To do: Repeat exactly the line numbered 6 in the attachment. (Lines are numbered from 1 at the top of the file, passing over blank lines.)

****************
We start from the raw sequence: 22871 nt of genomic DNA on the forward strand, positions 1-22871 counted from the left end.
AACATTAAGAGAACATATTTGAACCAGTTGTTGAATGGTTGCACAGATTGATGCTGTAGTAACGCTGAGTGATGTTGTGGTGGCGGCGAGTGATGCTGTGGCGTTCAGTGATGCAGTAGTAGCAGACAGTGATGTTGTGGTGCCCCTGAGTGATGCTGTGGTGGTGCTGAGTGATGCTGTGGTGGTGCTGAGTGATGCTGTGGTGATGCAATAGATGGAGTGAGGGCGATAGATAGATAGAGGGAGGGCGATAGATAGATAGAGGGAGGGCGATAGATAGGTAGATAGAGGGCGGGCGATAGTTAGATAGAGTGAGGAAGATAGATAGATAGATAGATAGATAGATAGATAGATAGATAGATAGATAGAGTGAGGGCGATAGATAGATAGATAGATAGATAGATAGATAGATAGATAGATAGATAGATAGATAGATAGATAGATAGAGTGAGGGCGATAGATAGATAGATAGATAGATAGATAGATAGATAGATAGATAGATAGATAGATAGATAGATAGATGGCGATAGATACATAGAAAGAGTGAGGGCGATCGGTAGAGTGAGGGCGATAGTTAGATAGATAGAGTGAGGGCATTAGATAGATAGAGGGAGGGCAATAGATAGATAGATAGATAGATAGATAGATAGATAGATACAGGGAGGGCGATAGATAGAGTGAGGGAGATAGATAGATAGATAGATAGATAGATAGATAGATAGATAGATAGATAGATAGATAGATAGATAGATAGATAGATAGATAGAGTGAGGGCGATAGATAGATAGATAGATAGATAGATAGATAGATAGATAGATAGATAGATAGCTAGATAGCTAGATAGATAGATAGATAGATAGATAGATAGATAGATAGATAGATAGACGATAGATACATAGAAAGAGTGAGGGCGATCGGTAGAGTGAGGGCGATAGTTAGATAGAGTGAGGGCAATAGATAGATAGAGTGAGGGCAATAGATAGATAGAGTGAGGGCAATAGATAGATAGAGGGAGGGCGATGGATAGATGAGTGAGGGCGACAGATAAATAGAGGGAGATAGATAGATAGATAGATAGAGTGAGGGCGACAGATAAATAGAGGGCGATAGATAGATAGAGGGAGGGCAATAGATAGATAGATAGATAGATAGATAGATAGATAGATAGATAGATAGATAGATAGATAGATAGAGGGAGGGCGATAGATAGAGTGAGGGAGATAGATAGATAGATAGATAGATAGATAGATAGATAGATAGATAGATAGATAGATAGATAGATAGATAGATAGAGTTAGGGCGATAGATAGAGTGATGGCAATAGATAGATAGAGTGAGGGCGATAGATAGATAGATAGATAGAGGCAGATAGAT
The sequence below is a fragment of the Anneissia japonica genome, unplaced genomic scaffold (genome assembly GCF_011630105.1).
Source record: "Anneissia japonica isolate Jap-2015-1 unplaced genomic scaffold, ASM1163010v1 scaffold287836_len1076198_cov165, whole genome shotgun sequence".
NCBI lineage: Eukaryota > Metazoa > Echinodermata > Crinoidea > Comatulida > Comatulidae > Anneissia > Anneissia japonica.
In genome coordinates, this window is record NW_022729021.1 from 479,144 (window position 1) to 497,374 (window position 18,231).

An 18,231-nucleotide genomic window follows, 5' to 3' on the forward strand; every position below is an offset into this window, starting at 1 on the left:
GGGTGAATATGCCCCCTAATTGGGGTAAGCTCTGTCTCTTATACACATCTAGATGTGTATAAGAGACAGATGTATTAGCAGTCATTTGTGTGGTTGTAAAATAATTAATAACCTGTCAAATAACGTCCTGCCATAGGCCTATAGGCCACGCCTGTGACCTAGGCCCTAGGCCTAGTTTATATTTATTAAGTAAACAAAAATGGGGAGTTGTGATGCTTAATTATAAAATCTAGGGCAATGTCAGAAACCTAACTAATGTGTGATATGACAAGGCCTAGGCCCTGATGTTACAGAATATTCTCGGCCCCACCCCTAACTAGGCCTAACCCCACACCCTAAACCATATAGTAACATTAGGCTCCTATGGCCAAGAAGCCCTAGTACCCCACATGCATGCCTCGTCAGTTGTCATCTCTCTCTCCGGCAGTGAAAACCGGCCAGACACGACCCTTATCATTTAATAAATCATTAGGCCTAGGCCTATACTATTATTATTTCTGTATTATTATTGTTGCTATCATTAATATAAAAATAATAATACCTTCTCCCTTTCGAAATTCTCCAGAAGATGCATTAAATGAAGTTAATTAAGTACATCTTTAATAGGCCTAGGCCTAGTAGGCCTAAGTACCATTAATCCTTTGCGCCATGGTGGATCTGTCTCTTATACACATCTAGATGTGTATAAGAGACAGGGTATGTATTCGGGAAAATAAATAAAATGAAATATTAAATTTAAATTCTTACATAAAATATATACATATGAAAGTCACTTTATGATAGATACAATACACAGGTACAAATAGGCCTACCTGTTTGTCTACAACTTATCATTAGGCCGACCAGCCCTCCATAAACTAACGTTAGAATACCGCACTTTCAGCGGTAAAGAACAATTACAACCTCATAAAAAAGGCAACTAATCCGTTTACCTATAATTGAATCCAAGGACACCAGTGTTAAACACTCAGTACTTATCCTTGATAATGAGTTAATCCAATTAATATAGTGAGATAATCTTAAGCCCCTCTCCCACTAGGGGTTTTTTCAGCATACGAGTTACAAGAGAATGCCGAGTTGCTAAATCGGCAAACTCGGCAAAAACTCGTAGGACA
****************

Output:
In genome coordinates, this window is record NW_022729021.1 from 479,144 (window position 1) to 497,374 (window position 18,231).